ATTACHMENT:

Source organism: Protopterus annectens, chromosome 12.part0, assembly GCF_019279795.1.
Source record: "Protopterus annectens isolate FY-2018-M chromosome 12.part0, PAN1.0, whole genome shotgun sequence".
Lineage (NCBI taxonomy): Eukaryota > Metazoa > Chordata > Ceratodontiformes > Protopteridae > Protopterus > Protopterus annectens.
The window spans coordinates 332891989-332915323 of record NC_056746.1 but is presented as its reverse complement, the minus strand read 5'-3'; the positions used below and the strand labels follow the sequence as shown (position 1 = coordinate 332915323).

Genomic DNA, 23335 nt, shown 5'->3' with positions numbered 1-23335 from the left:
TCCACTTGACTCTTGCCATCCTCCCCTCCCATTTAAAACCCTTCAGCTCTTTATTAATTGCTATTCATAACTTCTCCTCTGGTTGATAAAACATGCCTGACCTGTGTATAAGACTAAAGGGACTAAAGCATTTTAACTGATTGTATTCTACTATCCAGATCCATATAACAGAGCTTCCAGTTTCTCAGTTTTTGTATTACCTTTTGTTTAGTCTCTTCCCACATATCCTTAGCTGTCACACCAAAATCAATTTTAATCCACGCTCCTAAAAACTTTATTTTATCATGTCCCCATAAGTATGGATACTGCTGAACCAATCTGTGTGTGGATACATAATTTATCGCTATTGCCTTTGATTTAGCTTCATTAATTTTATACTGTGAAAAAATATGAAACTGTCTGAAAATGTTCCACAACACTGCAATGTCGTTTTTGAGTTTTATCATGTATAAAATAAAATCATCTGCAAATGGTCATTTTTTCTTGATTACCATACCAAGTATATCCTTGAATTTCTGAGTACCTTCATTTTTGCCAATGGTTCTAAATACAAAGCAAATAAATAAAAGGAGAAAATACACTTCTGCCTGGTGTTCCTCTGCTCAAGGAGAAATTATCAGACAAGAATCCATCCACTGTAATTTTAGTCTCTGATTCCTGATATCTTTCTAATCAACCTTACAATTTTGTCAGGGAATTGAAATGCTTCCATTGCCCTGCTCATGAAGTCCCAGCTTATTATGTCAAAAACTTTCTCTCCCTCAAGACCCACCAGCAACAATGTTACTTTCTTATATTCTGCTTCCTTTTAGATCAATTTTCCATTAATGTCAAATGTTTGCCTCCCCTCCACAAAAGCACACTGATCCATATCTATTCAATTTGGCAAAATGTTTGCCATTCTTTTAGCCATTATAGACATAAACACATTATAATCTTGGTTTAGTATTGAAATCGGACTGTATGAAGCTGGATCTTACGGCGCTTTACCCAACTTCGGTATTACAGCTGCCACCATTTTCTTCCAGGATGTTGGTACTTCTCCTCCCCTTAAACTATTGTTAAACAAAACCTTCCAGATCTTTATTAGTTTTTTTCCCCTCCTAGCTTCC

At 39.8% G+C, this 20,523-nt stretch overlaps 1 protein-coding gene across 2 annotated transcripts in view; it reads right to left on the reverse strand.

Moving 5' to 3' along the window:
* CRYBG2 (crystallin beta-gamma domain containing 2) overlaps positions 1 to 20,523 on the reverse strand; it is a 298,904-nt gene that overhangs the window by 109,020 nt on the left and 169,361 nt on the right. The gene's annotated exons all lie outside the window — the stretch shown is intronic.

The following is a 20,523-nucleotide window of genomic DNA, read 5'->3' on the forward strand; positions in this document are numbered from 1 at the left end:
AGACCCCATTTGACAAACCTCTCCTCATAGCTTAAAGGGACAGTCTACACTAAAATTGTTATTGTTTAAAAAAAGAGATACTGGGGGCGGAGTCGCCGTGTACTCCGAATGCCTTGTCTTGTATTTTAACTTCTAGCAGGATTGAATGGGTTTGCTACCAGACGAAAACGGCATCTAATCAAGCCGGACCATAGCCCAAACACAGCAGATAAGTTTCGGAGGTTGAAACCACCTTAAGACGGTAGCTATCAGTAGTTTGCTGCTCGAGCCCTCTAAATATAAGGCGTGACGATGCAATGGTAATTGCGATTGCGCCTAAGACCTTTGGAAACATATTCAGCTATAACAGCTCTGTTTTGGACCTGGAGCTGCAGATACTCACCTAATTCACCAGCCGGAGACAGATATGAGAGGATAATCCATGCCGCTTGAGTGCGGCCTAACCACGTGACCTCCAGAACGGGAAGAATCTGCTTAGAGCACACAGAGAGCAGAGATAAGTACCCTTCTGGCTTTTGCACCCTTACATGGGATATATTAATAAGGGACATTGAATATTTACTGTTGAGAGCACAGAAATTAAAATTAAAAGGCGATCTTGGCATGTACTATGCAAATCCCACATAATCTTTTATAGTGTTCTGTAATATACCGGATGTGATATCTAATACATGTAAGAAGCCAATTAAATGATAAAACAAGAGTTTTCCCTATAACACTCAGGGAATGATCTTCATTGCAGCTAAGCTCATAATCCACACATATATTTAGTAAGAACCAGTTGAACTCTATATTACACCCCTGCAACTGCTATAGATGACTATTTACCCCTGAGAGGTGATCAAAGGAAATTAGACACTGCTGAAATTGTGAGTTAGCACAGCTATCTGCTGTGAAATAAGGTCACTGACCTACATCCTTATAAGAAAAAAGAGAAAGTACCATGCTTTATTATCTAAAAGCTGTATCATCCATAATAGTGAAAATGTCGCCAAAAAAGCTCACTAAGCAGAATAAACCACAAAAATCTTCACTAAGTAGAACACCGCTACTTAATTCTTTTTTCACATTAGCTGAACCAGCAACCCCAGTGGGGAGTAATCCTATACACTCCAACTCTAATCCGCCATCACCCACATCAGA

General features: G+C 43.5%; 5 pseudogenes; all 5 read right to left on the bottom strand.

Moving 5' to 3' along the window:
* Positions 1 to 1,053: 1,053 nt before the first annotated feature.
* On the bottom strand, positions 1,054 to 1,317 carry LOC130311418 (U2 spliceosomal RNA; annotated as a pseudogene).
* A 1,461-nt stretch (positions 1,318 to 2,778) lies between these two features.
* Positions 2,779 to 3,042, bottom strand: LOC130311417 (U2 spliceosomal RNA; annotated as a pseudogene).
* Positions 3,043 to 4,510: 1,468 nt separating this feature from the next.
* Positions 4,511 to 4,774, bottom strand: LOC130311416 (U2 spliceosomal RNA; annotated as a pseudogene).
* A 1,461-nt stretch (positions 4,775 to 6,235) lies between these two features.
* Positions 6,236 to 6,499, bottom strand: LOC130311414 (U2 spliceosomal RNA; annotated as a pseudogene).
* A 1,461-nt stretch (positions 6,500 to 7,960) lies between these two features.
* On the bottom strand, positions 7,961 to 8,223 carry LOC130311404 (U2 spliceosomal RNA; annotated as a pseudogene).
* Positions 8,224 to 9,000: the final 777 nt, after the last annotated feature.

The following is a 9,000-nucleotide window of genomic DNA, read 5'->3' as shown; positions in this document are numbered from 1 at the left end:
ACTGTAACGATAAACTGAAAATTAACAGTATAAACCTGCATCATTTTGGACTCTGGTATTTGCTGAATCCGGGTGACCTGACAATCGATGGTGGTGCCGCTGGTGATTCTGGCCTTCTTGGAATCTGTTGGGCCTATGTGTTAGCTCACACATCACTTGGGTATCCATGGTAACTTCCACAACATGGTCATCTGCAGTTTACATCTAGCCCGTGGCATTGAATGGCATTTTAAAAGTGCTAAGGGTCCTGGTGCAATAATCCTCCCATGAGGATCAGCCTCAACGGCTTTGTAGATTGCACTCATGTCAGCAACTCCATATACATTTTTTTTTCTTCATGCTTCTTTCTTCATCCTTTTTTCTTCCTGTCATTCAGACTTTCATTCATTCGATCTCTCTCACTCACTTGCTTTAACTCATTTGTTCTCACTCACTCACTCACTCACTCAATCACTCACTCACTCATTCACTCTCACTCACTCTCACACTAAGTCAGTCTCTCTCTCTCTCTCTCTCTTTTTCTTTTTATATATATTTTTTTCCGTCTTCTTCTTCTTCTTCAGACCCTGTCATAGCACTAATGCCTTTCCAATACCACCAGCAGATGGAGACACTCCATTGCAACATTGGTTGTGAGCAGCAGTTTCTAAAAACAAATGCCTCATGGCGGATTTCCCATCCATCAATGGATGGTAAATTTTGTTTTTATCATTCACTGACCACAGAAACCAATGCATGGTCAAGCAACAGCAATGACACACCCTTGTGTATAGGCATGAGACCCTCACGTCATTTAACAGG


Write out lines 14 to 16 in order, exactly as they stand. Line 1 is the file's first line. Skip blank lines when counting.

* Positions 1 to 1,053: 1,053 nt before the first annotated feature.
* On the bottom strand, positions 1,054 to 1,317 carry LOC130311418 (U2 spliceosomal RNA; annotated as a pseudogene).
* A 1,461-nt stretch (positions 1,318 to 2,778) lies between these two features.